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A European court on Tuesday rejected a request from Intel to postpone a deadline in the European Commission’s antitrust proceedings against the company. The Court of First Instance in Luxembourg also rejected a request to allow Intel to access certain documents from Advanced Micro Devices that it said it needed in order to file a response in the antitrust case. Failure by Intel to delay the case clears the way for the Commission to issue its long-awaited ruling. The Commission has charged Intel with anticompetitive behavior in the market for x86 microprocessors by allegedly offering rebates and selling chips below cost to PC makers and retail stores. The investigation began in 2000 when AMD filed a complaint against Intel with the Commission.
A union that is trying to organize workers at IBM is reporting that the company cut more than 2,800 jobs recently, but an IBM spokesman would only confirm that some layoffs have occurred. IBM eliminated 1,419 positions in its software group and 1,449 sales and distribution jobs, according to the Alliance at IBM/CWA Local 1701’s Web site. The site has been ablaze for weeks with comments from individuals who say they have been laid off or are concerned about their status. IBM began notifying affected employees last week, said spokesman Doug Shelton. He declined to provide any information about the number of employees affected, where they were stationed or the business units involved.
Tokyo Electric Power is increasing its investment in solar energy with plans to build a 10-megawatt solar plant near Tokyo. Details of the price of the project and supplier of the solar panels were not announced. Several Japanese companies are working to become leaders in the solar-power-generation field, and contracts from domestic utilities like TEPCO are likely to provide a big push toward their goal of securing a sizable portion of the global market. Last year Sharp said it would install a 9-megawatt generating facility on the roof of a new factory it is building in western Japan. The facility will be operated with Kansai Electric Power.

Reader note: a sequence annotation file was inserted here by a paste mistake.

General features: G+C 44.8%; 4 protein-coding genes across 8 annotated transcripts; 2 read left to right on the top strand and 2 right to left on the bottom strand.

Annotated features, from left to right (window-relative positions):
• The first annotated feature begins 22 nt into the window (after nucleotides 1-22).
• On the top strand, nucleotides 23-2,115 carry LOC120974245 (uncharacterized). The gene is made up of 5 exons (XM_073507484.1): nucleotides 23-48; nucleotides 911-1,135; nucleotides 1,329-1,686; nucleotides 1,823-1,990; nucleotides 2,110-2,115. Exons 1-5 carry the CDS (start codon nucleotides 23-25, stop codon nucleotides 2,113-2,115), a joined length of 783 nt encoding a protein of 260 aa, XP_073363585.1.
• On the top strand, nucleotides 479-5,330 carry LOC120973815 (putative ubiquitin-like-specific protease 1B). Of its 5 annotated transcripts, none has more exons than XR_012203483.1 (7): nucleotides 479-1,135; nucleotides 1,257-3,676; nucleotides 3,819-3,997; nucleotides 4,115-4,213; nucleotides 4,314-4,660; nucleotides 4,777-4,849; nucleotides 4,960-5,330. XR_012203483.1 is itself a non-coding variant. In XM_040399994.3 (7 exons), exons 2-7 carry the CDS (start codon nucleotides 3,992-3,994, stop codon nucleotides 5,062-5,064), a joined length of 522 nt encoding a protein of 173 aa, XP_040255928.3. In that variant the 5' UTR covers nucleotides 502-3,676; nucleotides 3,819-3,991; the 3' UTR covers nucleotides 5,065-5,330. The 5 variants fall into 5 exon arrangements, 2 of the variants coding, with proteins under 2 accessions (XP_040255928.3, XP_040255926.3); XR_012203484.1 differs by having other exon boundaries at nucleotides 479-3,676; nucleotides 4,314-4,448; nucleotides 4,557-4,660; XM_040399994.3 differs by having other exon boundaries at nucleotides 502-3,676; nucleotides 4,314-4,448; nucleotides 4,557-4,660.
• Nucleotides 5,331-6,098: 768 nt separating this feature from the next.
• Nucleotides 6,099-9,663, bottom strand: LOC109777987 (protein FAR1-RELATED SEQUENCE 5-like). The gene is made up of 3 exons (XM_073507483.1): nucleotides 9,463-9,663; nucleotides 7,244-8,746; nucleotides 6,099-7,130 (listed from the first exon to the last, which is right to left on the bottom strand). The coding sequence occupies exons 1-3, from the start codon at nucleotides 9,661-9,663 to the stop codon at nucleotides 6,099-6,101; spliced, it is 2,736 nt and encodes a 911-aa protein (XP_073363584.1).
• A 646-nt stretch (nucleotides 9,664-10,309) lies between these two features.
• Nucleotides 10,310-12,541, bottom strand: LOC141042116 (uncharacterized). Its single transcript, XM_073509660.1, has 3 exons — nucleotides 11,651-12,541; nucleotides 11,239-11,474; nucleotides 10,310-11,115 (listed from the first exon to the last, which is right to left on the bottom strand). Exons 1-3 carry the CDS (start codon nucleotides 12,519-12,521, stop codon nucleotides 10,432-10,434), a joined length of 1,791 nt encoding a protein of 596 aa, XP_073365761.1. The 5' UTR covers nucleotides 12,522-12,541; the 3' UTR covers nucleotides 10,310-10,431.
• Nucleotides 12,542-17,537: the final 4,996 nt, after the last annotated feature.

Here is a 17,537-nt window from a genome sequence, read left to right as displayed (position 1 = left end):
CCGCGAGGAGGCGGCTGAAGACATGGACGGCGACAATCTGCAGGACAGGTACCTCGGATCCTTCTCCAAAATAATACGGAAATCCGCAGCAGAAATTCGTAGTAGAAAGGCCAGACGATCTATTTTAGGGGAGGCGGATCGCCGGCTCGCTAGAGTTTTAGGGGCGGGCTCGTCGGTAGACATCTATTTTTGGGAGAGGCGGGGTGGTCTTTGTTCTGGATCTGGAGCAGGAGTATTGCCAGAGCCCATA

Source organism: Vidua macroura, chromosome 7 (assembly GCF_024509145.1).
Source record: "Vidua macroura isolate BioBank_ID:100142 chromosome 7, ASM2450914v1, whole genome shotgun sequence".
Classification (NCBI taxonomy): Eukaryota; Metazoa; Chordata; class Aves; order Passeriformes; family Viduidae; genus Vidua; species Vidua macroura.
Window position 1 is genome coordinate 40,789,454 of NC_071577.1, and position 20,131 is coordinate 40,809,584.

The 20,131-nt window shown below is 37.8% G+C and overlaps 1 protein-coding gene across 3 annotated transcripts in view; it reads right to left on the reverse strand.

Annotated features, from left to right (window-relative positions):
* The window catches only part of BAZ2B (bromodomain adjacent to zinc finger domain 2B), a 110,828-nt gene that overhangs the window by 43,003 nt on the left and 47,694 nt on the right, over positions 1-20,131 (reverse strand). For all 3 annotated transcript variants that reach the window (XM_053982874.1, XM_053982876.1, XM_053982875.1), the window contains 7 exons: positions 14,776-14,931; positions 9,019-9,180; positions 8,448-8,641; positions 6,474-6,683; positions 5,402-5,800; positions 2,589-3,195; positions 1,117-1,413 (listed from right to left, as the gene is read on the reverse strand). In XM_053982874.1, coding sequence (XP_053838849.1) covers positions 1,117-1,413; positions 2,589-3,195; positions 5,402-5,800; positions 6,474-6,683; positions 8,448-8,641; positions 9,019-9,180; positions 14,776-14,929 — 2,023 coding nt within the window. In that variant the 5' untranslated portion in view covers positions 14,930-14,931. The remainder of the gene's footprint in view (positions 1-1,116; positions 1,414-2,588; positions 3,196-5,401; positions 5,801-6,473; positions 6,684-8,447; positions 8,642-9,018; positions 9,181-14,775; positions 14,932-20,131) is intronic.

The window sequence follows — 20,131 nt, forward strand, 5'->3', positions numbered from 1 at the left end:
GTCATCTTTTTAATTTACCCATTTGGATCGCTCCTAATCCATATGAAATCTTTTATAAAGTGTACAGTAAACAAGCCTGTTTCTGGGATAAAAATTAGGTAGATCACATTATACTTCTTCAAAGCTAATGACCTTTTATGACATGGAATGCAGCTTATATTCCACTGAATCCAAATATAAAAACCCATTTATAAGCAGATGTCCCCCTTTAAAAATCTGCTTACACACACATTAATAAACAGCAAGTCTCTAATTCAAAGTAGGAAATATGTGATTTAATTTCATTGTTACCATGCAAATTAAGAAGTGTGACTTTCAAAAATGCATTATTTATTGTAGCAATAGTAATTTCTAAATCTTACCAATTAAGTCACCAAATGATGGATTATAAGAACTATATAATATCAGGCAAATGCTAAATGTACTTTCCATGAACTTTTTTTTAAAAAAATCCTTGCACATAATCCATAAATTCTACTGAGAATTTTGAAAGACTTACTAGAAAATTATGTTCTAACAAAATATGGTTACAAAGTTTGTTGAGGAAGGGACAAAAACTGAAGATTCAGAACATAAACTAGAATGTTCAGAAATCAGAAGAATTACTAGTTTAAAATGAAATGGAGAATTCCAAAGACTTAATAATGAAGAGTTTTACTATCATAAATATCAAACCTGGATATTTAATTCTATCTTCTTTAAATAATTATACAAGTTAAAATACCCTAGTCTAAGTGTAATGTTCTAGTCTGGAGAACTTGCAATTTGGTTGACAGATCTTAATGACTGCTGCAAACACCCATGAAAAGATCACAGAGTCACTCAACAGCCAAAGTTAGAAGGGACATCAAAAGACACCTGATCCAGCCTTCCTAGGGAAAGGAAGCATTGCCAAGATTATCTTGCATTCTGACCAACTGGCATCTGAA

The board of Satyam Computer Services has appointed The Boston Consulting Group as management advisor, and Goldman Sachs and Avendus, an Indian investment bank, as investment bankers to advise the company on various strategic options, including bringing in a large investor in the company. The board said in a statement late Tuesday that it had received proposals from companies and private equity firms, some of which are interested in Satyam as one integrated entity, while others are keen on “portions” of Satyam’s business. Satyam slipped into crisis earlier this month after the company’s founder, B. Ramalinga Raju, stated that the company had inflated profit for several years.
…And those are the top stories from the IDG Global IT News Update, brought to you by the IDG News Service. I’m Sumner Lemon in Singapore. Join us again later for more news from the world of technology.